Tanning Industry: The tanning industry is considered to be a major source of effluent and tannery wastewater in particular, is a potential environmental concern. Tanning industry wastes poses serious environmental impact on water with its high oxygen demand, discolouration and toxic chemicals constituents (FEPA, 1991). Tannery waste characteristically, contains a complex mixture of both organic and inorganic pollutants. For example, chlorinated phenols and chromium were found to be closely associated with the tannery waste, chromium as inorganic pollutant is a transition metal and exists in several oxidation states, with trivalent Cr3+and hexavalent Cr6+ species being the most common forms. Other effluents of concern within the tanning industry include Azo- dyes, cadmium compounds, cobalt, copper, arsenic, polychlorinated biphyenyl (PCB), nickel, formaldehyde resins and pesticides residues(ISPCH, 1995).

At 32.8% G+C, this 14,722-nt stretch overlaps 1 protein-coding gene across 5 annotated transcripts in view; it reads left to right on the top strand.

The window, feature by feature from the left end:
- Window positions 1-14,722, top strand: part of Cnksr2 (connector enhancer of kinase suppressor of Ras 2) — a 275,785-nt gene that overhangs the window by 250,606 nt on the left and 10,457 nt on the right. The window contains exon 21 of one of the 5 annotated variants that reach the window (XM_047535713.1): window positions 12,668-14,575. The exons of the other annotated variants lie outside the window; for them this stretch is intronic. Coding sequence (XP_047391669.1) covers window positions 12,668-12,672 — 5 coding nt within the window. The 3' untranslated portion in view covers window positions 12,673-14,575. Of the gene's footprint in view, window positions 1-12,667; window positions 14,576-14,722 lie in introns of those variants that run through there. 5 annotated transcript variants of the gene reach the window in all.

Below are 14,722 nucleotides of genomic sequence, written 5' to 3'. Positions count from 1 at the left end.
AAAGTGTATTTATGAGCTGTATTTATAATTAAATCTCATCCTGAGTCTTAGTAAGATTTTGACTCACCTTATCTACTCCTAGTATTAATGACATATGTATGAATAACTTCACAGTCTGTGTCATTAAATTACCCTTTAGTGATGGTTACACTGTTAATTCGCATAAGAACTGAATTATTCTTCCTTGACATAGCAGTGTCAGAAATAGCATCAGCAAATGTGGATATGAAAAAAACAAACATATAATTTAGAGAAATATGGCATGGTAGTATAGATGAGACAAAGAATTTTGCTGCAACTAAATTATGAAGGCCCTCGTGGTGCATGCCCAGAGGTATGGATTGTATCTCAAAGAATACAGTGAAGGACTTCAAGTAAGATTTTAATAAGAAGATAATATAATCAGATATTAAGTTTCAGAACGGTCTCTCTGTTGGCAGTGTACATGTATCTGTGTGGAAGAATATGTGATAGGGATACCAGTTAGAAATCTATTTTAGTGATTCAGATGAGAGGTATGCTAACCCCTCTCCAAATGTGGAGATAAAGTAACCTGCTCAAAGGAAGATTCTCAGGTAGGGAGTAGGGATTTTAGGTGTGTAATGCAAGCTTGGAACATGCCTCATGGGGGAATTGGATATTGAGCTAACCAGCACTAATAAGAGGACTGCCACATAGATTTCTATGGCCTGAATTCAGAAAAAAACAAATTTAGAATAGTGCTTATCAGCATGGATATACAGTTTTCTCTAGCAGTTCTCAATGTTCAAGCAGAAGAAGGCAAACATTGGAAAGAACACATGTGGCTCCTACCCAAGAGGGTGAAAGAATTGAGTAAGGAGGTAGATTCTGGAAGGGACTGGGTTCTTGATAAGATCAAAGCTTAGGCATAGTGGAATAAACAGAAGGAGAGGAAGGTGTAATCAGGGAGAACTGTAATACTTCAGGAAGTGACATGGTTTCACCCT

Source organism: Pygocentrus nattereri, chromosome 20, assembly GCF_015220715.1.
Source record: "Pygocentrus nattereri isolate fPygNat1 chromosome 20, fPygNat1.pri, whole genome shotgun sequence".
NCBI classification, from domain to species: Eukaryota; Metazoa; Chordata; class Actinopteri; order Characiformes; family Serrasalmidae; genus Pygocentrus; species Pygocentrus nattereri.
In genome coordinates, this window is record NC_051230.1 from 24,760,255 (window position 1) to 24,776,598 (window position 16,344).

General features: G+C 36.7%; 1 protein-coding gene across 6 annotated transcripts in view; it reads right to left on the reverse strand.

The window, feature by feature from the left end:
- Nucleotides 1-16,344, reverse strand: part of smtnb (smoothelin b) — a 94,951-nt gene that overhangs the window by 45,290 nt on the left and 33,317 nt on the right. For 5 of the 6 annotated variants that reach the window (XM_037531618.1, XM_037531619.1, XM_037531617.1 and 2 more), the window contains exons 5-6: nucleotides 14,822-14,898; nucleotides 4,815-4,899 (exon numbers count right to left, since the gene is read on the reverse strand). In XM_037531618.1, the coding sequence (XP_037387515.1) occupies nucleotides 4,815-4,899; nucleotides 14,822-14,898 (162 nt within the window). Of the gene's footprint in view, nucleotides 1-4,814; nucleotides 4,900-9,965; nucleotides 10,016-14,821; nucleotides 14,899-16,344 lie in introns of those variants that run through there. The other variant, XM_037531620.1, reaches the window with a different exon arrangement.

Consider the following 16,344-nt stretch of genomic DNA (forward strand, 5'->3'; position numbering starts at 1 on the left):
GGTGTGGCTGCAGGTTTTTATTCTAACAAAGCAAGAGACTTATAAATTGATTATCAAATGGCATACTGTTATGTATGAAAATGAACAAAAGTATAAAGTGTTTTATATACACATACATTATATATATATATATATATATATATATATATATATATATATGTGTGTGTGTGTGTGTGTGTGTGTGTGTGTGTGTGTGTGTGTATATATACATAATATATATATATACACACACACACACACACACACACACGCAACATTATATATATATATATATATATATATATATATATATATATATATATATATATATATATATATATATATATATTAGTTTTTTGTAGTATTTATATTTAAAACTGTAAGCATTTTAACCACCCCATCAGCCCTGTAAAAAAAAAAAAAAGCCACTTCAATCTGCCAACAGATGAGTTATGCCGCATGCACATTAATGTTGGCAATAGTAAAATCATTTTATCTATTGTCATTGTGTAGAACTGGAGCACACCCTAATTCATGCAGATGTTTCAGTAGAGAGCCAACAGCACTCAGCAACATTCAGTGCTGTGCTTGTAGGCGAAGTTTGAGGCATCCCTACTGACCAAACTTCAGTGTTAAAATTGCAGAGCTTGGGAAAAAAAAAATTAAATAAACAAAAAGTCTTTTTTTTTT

Food and Beverages Industry: The Food and Beverages processing industries consume large quantities of water. The food industrial effluents in general are characterized by high Biological Oxygen Demand and Chemical Oxygen Demand along with fats, oil–grease and many other recoverable nutrients like Nitrogen, Phosphorous and Potassium. In the present investigation thorough treatment studies were carried out on diary, sweet-snacks and ice-cream industrial effluents using alum, electro-coagulation and powdered activated charcoal as adsorbent. Characterization of the effluents was also carried out to check the pollution potential of these effluents. More emphasis was given on the representative water parameters mainly pH, Electrical Conductivity, Total Dissolved Solids, Chemical Oxygen Demand, Turbidity and Hardness. The electro-coagulation was performed with aluminum electrodes at different time intervals in order to check the variations in effluent parameters. Present studies revealed that electro-coagulation and adsorption have better ability to reduce the water parameters. The treated wastewater consists of refractory materials and high organic content of hydrolyzed peptone residues from pharmaceutical factory. The combination of electro-coagulation (EC) followed by heterogeneous photocatalysis (TiO2) conditions was maximized (Ghafoor et al., 1994).